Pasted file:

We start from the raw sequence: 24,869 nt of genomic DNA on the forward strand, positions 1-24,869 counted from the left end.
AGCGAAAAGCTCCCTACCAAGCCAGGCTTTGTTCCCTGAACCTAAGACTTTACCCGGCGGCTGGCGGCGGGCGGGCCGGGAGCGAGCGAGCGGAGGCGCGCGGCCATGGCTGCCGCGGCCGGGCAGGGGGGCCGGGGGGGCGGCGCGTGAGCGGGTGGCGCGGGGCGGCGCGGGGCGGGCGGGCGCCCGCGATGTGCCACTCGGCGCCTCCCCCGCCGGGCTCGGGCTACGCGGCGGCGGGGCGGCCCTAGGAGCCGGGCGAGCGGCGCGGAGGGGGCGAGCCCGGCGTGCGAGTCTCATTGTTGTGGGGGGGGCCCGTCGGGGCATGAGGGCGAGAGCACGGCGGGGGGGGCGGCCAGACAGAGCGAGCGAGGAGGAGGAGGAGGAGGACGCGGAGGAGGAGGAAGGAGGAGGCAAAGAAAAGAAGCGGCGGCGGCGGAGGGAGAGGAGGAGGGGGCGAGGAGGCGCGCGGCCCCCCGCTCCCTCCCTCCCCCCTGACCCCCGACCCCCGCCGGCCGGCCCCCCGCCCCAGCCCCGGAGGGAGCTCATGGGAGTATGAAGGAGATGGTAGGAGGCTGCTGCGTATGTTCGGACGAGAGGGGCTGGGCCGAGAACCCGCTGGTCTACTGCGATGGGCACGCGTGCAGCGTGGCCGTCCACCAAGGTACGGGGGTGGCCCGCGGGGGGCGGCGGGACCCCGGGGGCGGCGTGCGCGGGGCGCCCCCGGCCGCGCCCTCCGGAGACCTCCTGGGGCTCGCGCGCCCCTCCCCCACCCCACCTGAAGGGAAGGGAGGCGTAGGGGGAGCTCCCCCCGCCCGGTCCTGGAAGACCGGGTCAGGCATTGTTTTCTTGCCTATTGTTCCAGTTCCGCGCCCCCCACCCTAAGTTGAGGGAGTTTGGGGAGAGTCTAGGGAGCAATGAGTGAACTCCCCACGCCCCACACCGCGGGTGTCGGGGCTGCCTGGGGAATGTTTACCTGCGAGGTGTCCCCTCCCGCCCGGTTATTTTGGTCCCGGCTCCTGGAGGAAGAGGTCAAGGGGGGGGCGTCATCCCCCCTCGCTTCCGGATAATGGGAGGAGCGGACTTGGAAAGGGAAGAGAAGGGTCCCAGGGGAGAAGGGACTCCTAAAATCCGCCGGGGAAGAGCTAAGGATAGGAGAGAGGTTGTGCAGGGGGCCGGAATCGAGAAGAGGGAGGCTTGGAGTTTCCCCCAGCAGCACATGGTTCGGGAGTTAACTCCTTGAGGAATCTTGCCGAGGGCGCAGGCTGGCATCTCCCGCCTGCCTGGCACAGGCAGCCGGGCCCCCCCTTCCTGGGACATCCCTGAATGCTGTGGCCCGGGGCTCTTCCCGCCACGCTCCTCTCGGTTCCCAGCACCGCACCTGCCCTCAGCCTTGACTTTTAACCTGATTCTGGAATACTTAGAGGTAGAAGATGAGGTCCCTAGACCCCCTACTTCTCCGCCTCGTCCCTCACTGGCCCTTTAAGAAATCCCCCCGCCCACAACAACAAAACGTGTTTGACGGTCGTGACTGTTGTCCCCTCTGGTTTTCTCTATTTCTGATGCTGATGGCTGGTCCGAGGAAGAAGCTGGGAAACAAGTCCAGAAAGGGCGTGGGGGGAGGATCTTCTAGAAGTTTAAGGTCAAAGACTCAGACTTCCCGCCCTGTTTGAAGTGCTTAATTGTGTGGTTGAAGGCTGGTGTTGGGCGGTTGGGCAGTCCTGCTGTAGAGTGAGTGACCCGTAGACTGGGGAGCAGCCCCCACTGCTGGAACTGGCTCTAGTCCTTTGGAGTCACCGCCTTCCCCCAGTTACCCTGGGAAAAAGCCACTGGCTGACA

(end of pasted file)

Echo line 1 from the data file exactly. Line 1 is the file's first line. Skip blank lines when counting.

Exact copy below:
We start from the raw sequence: 24,869 nt of genomic DNA on the forward strand, positions 1-24,869 counted from the left end.